Wednesday, November 7, 2007

"[T]races of ourselves"

Everything, everywhere; there, there:

After a certain age our memories are so interwoven with each other that the object of our thoughts or the book which we are reading has practically no importance. We have left traces of ourselves everywhere, everything is fertile, everything is dangerous, and we can make discoveries every bit as precious in an advertisement for soap as in Pascal's Pensées.

Marcel Proust, The Fugitive, translated by Peter Collier (London: Penguin, 2003), 508


I rode home through the city streets. There wasn't a street — there wasn't a building — that wasn't connected to some memory in my mind. There, I was buying a suit with my father. There, I was having an ice cream soda after school.

Wallace Shawn and André Gregory, screenplay for My Dinner with André (1981) (words spoken by Shawn)

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All Proust posts (Pinboard)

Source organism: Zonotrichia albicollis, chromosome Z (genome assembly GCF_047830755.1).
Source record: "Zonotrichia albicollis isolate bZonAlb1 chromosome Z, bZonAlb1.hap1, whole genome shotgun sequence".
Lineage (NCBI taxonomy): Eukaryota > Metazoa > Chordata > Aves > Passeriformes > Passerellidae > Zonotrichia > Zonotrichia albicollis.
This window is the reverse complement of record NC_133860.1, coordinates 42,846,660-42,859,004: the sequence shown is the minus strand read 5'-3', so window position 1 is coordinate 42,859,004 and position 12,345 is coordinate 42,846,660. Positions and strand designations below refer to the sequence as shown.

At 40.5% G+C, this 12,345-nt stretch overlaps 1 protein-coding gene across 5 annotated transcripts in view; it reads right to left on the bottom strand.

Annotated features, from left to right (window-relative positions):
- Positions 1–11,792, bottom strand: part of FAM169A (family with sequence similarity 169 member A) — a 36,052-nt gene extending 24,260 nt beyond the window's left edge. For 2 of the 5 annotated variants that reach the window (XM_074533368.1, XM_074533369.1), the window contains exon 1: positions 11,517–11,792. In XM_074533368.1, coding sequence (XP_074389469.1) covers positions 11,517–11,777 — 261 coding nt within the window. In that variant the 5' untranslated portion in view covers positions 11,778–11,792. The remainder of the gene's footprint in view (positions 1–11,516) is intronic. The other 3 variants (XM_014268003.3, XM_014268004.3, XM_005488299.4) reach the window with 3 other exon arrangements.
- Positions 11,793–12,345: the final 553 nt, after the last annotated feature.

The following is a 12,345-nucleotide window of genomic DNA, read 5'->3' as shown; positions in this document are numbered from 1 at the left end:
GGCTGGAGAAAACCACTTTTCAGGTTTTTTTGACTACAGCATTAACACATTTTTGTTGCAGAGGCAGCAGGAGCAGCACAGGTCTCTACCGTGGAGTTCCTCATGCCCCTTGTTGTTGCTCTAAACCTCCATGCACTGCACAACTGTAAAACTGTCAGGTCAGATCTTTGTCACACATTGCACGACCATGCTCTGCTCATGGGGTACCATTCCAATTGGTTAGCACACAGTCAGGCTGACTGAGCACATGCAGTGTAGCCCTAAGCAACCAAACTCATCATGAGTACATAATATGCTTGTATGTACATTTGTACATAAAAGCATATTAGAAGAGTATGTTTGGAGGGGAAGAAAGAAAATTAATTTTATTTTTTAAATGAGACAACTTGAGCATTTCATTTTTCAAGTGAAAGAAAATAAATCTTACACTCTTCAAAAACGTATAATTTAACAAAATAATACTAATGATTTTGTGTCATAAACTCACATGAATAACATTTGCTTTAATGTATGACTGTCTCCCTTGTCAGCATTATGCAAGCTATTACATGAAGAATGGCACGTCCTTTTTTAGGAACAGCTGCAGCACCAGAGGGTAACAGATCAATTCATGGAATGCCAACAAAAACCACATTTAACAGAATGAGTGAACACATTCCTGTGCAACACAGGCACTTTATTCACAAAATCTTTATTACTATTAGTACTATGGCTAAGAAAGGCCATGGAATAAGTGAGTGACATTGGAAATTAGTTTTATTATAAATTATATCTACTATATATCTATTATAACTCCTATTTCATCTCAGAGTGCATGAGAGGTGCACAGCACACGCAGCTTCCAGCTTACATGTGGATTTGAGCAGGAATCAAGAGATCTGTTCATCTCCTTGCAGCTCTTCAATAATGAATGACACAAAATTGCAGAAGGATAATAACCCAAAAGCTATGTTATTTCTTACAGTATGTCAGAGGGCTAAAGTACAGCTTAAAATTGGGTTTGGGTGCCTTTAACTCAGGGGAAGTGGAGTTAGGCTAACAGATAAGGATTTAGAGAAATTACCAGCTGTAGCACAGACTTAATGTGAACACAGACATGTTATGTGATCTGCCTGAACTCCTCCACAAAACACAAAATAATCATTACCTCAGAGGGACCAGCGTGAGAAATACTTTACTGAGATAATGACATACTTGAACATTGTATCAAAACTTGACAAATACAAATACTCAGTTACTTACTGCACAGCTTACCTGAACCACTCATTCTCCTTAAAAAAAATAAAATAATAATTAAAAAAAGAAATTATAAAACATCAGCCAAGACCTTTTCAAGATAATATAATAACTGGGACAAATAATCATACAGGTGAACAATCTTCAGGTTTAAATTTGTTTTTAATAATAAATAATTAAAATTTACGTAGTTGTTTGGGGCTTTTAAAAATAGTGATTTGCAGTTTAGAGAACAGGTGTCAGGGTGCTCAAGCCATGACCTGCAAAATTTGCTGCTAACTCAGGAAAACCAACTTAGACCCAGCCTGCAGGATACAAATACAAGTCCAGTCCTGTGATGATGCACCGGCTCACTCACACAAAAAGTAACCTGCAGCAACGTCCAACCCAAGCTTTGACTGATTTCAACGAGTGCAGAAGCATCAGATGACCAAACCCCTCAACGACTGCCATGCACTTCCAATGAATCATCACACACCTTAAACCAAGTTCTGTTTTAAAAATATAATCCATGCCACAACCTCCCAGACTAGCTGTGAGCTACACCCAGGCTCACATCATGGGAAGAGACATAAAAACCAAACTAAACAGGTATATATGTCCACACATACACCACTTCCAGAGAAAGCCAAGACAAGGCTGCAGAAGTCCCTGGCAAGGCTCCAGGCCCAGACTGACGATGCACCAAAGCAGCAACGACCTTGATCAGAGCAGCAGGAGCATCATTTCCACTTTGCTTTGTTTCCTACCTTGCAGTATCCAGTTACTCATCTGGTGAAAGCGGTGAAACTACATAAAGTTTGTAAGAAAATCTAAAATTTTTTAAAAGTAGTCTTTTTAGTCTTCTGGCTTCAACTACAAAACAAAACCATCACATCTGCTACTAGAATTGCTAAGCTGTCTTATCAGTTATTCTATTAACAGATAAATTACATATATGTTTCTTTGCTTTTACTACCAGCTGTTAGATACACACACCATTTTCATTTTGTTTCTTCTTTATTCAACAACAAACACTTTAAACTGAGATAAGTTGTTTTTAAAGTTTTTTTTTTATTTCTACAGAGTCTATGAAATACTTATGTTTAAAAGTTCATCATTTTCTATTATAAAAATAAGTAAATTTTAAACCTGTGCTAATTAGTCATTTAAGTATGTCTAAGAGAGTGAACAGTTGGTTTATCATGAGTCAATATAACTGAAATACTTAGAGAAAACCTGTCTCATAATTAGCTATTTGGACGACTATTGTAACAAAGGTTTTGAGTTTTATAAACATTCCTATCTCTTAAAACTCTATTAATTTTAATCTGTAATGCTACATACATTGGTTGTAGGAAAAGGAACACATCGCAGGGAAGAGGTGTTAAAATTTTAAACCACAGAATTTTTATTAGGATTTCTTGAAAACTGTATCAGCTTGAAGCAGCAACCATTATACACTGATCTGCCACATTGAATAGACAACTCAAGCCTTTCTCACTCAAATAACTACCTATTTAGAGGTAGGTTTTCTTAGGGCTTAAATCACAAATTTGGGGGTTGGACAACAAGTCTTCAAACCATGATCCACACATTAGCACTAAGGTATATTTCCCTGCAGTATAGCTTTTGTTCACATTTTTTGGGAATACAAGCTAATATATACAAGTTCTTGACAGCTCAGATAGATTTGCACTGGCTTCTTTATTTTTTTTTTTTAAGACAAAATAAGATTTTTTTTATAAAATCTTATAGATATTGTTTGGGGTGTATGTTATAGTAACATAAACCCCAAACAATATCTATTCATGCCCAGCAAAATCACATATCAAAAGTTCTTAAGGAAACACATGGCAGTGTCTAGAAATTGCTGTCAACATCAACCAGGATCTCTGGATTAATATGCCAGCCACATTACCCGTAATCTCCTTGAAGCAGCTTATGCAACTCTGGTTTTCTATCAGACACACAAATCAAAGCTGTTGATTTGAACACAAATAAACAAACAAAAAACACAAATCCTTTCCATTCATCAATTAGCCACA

comments: 3

Anonymous said...

Wow. So true.

Unknown said...

Nice connections, yes. My Dinner is a long-time fave of mine. I especially like the idea of a city--a country actually--totally built by the "prisoners" within it, who don't even realize they're in prison, and indeed argue vehemently that it's a wonderful place.

Aunt Dan and Lemon is brave stuff too.

Michael Leddy said...

Yes, that bit resonates in all kinds of ways in our consumer culture.

If you have a copy of My Dinner with André, Willie, guard it! It seems to be out of print. Copies on Amazon start at $29 (videotape) and $94 (DVD). Maybe someday there'll be a great Criterion Collection edition.